Things like the slow start-up and the battery meter, which someone said goes from full to depleted and shows nothing in between are obviously not professional features, neither is the inability to store lots of the parameters you want in the custom menus. Neither is the camera telling you you're in focus on something close and then happily focusing on something else, without letting you know you need to change to macro mode.(Or does it?)

    But the wonderful sensor, the almost total absence of noise, the OVF and the jpgs are top quality features as is the absence of mountain and someone running pictograms. I wrote on my blog how Fuji have almost produced the great camera that actually fulfilled the hype. They aren't there yet but the more I use it the closer I think they are.
     
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  11. BBW

    BBW Administrator Emeritus S.C. Charter Member

    Jul 7, 2010
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    Well, David, you are certainly fueling my desires - which I am hoping will be met by receiving one of my own in the not too distant future. Being able to read what you, Ray and some of the other fortunate few on here who've already taken delivery and are out using this long awaited camera is a real plus. I also really appreciate reading how thoughts and impressions change as time passes.
     
  12. Ray Sachs

    Ray Sachs SC Legend Subscribing Member

    Sep 21, 2010
    Not too far from Philly
    Real Name:
    you should be able to figure it out...
    I think there's a method to SOME of their madness (like having the ISO stick for each mode rather than stay with the ISO you're using as you switch between modes - most hate this but some seem to like it and I think either Canon or Nikon does it too). But even IF they assume that one type of photographer uses manual ISO and another type uses AUTO, there's STILL no reason to put them on different menus! And if they really thought that and this camera is intended for the more experienced photographer, why include an auto ISO at all? For aperture, the "auto" option is right there at the end of the aperture range, and for shutter speed its the same way. But not for ISO? Nah - that's just silly.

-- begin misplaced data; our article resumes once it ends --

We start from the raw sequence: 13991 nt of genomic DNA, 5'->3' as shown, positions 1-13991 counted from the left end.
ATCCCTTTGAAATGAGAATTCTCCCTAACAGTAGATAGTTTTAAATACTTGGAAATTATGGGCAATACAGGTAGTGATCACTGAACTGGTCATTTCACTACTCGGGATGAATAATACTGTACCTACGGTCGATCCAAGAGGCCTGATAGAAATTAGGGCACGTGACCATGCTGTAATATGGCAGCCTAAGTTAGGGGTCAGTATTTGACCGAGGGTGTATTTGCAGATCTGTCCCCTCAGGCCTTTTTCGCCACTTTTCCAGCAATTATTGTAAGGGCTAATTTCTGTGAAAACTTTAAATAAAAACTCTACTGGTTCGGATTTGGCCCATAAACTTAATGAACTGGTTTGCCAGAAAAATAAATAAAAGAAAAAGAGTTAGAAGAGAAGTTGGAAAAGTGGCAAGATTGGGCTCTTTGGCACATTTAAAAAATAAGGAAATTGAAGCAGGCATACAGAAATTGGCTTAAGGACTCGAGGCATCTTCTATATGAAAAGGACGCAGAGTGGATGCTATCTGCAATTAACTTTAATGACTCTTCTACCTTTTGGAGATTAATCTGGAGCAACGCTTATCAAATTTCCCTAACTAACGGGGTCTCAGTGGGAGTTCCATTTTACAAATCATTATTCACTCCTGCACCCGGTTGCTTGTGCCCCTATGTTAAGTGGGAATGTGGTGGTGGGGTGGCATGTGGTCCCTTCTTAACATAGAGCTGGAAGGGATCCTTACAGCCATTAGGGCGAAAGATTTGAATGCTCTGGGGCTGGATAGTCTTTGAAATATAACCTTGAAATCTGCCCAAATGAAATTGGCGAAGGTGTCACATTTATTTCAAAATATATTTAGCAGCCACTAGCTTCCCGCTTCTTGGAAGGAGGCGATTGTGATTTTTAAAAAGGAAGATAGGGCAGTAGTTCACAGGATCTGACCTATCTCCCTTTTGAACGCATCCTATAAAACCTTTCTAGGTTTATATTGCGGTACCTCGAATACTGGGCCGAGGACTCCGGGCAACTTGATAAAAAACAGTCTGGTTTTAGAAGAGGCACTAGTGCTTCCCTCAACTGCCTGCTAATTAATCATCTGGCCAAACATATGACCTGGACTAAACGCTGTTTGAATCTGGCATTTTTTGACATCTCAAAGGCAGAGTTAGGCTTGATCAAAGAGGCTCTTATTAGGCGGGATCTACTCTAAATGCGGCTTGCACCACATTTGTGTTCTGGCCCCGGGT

Sorry, that was me - should have ID'd myself...

    -Ray
     
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  13. Rich M

    Rich M SC Regular

    162
    May 2, 2011
    Hawaii
    Has anyone figured out the highlight tone.....shadow tone settings? Like what do they do? I am thinking that if one sets the highlight tone to "soft"....it will reduce the clipping....maybe? :confused:

    R
     
  14. BBW

    BBW Administrator Emeritus S.C. Charter Member

    Jul 7, 2010
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    Rich, wish I could help you out but I've never fooled around with in camera settings much before...so I have another question to ask.